Joss Whedon Reportedly Added or Rewrote About 24 Pages of ‘Justice League’ Script
Ever since Joss Whedon signed on to oversee Justice League reshoots, there has been some question as to how much of the movie he’d actually be changing. Now, a new report suggests that Whedon has altered a pretty significant chunk of the film.
During a recent episode of the Superhero News podcast, Forbes’ Mark Hughes reported exactly how many pages Whedon has apparently added to the Justice League script.
“What I heard is he’s done roughly two dozen, or almost two dozen, pages of new material and rewrites,” Hughes said.
To put that in perspective, a page of a screenplay typically translates to about a minute of screen time, meaning Whedon reportedly wrote and/or rewrote about 24 minutes of material. Assuming Justice League is at least the same length as Batman v. Superman: Dawn of Justice, this would mean that roughly 16 percent of Justice League is material that was written by Whedon or at least altered by him.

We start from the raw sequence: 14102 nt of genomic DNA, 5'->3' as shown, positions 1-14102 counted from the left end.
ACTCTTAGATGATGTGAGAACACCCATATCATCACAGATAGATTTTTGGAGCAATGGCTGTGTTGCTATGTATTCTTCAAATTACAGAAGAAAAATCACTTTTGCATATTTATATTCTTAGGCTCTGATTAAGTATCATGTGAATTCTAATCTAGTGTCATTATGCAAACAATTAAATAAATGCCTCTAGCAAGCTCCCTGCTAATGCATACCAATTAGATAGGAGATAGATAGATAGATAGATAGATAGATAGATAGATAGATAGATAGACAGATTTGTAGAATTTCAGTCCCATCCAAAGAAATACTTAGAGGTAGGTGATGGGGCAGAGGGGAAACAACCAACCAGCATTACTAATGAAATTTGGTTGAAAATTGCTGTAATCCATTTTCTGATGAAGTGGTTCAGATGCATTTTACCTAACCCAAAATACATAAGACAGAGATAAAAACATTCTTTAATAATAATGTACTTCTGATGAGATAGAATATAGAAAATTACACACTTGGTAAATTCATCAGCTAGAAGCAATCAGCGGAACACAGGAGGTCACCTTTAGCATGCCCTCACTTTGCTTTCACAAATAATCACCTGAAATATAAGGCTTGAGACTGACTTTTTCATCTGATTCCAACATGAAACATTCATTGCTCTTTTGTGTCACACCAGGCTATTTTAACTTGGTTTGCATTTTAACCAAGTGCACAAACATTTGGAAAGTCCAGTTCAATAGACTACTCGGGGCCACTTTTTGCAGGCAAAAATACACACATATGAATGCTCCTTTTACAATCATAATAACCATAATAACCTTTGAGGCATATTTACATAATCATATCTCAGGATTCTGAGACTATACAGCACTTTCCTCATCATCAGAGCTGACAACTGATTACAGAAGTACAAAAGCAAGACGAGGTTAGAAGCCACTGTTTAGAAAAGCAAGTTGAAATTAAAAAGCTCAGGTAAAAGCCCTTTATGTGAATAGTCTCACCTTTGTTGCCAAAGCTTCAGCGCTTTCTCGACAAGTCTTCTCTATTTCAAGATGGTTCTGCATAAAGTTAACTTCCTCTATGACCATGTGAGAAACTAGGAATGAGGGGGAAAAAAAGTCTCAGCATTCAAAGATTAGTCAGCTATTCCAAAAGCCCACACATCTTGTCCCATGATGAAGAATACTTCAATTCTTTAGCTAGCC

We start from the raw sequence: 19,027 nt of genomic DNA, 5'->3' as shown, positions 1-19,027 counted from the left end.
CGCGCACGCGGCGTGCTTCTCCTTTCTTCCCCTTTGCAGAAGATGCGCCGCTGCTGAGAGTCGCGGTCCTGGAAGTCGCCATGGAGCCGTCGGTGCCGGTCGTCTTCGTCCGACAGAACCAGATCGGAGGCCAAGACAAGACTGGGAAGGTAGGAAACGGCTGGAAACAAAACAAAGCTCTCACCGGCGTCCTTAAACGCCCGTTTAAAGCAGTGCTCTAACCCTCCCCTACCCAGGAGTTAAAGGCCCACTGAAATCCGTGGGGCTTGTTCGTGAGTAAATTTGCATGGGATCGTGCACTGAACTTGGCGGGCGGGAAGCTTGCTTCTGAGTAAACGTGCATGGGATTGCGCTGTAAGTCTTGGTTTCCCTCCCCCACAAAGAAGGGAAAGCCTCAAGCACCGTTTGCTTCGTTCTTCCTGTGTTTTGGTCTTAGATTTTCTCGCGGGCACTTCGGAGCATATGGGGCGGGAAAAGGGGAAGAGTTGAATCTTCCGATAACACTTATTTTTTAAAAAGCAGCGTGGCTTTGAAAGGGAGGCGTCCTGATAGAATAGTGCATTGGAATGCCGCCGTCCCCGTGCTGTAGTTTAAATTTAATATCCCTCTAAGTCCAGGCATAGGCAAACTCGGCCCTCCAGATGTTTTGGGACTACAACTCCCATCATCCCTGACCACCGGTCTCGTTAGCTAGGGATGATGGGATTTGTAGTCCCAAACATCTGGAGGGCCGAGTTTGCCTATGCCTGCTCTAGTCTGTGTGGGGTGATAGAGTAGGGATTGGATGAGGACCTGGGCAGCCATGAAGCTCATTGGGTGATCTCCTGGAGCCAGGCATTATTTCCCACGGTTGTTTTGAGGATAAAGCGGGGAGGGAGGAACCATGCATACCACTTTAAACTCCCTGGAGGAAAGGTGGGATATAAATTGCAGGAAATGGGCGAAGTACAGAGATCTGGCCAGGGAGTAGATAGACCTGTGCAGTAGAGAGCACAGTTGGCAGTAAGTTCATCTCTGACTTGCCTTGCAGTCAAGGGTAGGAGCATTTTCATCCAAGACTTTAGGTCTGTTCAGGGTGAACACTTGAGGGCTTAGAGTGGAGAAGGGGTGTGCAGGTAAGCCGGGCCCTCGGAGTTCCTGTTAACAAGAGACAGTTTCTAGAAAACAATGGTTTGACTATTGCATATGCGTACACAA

Hughes went on to say that he’s also heard that Whedon has cut a number of scenes and characters from the film, and so his contributions extend beyond just those 24 pages.
Last week, Warner Bros. put out a press release in which Joss Whedon was credited as a screenwriter on Justice League. This indicated that he has done a good amount of work on the movie, as the Writer’s Guilt of America specifies that a writer should be given screenwriting credit if they contributed about a third of it. In his podcast appearance, Hughes suggests that between the scenes he’s cut out and added, Whedon likely met this criteria.
“Yes, it’s fair to say that probably a third of the script total, when you add the new pages he wrote, the rewrites that he wrote, the deletion of pages and scenes out of the movie,” Hughes said on the Superhero News podcast. “It probably amounts to enough to qualify for that one-third.”
When Whedon was initially brought on, some fans wondered whether he would be given a directing credit on the movie. But the Directors Guild of America is generally quite strict about awarding credit to two directors, as they want to discourage studios replacing directors in the middle of the process. Films will often have five or six screenwriters, but rarely do they have two directors unless it’s a team like Phil Lord and Chris Miller or Lana and Lilly Wachowski.
Joss Whedon took over on Justice League after director Zack Snyder stepped aside due to a family tragedy. In August, Ben Affleck told Entertainment Weekly that the movie is now “an interesting product of two directors, both with kind of unique visions, both with really strong takes.”
Justice League will hit theaters on November 17.